Keeping all that in mind, we reached the bank of the reservoir which is around half full as the monsoon rains are long overdue. It was a spectacular sight as the ground is covered with lush grass and the reservoir is bordered with huge grey black rock boulders and the morning sun reflecting mystic hue off the water surface. Wild buffalos were feeding on the juicy grass while many different kinds of birds were lining the water looking for breakfast. The area was so vast and I didn’t know from where to begin taking pics.
Towards the edge, we noticed a big herd of spotted deer (Sri Lankan Axis Deer) which consists of about 100 or so animals of all sizes. The atmospherical haze made it very difficult to get a clear shot of the dam but our driver Nalaka duly obliged by going in circles all around but ever shy deer wouldn’t wait for us to get close enough. Wumi enjoyed his full 1200mm lens on his new Canon and Sheham too had his massive 50-500mm lens with him. Tony and I had our point-n-shoots ready but most of the animals were well beyond our range.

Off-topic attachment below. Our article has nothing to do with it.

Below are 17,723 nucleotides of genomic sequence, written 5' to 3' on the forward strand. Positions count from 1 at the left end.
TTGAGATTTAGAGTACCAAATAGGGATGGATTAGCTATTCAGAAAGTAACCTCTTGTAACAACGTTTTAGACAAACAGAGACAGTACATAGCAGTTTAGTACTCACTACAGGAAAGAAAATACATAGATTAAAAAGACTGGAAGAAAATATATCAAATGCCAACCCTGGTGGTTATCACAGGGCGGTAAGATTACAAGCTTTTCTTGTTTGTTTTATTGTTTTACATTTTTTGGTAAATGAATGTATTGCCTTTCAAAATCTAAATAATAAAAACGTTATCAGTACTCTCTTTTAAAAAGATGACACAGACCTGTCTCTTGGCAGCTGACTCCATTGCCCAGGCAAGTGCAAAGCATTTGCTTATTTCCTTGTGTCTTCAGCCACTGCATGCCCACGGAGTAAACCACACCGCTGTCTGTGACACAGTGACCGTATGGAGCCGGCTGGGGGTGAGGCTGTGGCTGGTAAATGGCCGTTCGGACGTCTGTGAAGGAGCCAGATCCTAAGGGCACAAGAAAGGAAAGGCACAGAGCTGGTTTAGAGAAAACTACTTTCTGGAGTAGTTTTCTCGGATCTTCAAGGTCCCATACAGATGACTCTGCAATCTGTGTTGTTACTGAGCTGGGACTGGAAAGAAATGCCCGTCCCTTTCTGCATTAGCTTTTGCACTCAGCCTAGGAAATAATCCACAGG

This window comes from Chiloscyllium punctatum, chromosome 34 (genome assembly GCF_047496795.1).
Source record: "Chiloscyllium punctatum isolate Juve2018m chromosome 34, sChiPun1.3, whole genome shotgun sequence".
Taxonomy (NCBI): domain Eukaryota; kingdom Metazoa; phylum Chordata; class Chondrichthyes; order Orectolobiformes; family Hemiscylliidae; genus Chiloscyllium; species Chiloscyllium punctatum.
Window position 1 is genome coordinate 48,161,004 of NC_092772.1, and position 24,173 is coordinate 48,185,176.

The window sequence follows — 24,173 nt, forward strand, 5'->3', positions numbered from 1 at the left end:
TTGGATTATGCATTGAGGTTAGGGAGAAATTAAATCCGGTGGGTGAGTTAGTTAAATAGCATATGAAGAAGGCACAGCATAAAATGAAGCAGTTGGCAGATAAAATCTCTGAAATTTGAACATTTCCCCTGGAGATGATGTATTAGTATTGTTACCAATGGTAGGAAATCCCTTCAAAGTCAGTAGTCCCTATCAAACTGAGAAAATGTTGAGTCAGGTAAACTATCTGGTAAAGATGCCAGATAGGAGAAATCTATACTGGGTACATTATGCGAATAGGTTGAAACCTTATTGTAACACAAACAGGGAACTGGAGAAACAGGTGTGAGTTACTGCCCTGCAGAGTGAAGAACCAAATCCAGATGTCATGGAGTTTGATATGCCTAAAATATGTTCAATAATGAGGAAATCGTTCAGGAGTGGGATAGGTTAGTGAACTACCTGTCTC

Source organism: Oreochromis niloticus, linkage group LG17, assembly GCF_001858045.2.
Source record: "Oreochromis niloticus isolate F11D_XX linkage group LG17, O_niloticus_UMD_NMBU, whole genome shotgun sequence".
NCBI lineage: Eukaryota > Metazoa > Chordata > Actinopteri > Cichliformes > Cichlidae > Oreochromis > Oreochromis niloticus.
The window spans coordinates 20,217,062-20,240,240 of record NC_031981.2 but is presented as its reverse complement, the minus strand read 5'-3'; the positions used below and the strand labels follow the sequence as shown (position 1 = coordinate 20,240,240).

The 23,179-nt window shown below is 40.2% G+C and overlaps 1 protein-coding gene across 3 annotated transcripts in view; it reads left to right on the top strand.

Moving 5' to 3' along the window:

The giant Buddha statue at the dam was however visible and we had fortunately got the permission to visit the dam and the ancient sluice. We went passing many birds mainly peacocks and storks with many other unknown ones to me. Driving to the edge of the water we saw a few traditional fishing boats coming from far. Our guide informed us that they are allowed to fish from 3pm to 9am in the reservoir. You might have heard about very famous Tank Dried Fish (Wavu Karawala) in the North Central, especially in Minneriya, Pollonnaruwa and surrounding areas.